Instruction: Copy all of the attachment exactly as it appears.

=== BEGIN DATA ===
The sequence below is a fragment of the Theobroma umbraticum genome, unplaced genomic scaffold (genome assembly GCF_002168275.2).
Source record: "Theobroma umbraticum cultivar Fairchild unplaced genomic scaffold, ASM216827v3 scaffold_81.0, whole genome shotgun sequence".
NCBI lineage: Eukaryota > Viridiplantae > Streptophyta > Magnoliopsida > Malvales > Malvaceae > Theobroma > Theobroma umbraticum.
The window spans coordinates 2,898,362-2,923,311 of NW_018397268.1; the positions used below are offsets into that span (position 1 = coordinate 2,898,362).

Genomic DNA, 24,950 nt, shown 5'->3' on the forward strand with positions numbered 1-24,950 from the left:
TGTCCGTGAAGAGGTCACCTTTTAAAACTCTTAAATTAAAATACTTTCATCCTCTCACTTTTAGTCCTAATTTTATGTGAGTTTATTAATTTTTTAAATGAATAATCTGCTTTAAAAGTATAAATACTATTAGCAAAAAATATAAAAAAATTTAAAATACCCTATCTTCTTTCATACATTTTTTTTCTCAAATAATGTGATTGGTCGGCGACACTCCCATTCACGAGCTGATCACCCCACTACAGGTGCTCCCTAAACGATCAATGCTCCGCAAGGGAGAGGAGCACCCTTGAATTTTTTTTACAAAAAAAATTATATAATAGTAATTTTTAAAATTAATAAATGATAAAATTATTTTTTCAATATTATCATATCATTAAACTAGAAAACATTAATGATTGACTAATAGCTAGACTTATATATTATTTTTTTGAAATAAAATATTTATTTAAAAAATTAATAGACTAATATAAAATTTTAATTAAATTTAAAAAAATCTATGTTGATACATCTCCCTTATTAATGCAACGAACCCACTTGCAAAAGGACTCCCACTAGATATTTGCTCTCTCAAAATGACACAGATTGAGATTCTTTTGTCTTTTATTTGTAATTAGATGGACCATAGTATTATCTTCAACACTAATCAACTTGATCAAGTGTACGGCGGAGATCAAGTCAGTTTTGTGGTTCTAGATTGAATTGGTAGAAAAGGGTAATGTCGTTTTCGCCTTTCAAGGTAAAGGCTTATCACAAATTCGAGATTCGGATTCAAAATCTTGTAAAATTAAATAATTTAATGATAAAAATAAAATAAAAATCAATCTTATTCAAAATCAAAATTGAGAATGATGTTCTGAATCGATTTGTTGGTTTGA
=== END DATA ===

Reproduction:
The sequence below is a fragment of the Theobroma umbraticum genome, unplaced genomic scaffold (genome assembly GCF_002168275.2).
Source record: "Theobroma umbraticum cultivar Fairchild unplaced genomic scaffold, ASM216827v3 scaffold_81.0, whole genome shotgun sequence".
NCBI lineage: Eukaryota > Viridiplantae > Streptophyta > Magnoliopsida > Malvales > Malvaceae > Theobroma > Theobroma umbraticum.
The window spans coordinates 2,898,362-2,923,311 of NW_018397268.1; the positions used below are offsets into that span (position 1 = coordinate 2,898,362).

Genomic DNA, 24,950 nt, shown 5'->3' on the forward strand with positions numbered 1-24,950 from the left:
TGTCCGTGAAGAGGTCACCTTTTAAAACTCTTAAATTAAAATACTTTCATCCTCTCACTTTTAGTCCTAATTTTATGTGAGTTTATTAATTTTTTAAATGAATAATCTGCTTTAAAAGTATAAATACTATTAGCAAAAAATATAAAAAAATTTAAAATACCCTATCTTCTTTCATACATTTTTTTTCTCAAATAATGTGATTGGTCGGCGACACTCCCATTCACGAGCTGATCACCCCACTACAGGTGCTCCCTAAACGATCAATGCTCCGCAAGGGAGAGGAGCACCCTTGAATTTTTTTTACAAAAAAAATTATATAATAGTAATTTTTAAAATTAATAAATGATAAAATTATTTTTTCAATATTATCATATCATTAAACTAGAAAACATTAATGATTGACTAATAGCTAGACTTATATATTATTTTTTTGAAATAAAATATTTATTTAAAAAATTAATAGACTAATATAAAATTTTAATTAAATTTAAAAAAATCTATGTTGATACATCTCCCTTATTAATGCAACGAACCCACTTGCAAAAGGACTCCCACTAGATATTTGCTCTCTCAAAATGACACAGATTGAGATTCTTTTGTCTTTTATTTGTAATTAGATGGACCATAGTATTATCTTCAACACTAATCAACTTGATCAAGTGTACGGCGGAGATCAAGTCAGTTTTGTGGTTCTAGATTGAATTGGTAGAAAAGGGTAATGTCGTTTTCGCCTTTCAAGGTAAAGGCTTATCACAAATTCGAGATTCGGATTCAAAATCTTGTAAAATTAAATAATTTAATGATAAAAATAAAATAAAAATCAATCTTATTCAAAATCAAAATTGAGAATGATGTTCTGAATCGATTTGTTGGTTTGA